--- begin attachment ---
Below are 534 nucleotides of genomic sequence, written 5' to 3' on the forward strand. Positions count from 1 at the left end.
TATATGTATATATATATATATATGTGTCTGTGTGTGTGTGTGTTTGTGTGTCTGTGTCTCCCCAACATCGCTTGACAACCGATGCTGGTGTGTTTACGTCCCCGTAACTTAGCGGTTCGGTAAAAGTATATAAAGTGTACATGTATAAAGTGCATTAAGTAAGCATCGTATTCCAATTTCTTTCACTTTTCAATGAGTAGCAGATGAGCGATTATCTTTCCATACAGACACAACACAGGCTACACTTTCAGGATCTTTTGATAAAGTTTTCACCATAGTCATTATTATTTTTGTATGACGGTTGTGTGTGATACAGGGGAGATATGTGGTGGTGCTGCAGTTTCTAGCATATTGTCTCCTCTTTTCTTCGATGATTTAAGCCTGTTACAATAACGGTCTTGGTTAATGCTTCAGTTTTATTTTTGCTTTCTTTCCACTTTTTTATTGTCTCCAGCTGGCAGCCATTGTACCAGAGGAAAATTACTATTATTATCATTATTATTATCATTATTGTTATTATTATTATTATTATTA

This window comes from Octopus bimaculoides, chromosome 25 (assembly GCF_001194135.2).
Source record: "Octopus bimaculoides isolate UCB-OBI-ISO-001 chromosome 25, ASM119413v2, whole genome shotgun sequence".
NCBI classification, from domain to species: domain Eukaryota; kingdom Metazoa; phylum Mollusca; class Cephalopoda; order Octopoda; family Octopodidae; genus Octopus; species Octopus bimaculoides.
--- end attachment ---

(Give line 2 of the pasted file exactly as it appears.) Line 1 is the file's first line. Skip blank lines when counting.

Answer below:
TATATGTATATATATATATATATGTGTCTGTGTGTGTGTGTGTTTGTGTGTCTGTGTCTCCCCAACATCGCTTGACAACCGATGCTGGTGTGTTTACGTCCCCGTAACTTAGCGGTTCGGTAAAAGTATATAAAGTGTACATGTATAAAGTGCATTAAGTAAGCATCGTATTCCAATTTCTTTCACTTTTCAATGAGTAGCAGATGAGCGATTATCTTTCCATACAGACACAACACAGGCTACACTTTCAGGATCTTTTGATAAAGTTTTCACCATAGTCATTATTATTTTTGTATGACGGTTGTGTGTGATACAGGGGAGATATGTGGTGGTGCTGCAGTTTCTAGCATATTGTCTCCTCTTTTCTTCGATGATTTAAGCCTGTTACAATAACGGTCTTGGTTAATGCTTCAGTTTTATTTTTGCTTTCTTTCCACTTTTTTATTGTCTCCAGCTGGCAGCCATTGTACCAGAGGAAAATTACTATTATTATCATTATTATTATCATTATTGTTATTATTATTATTATTATTA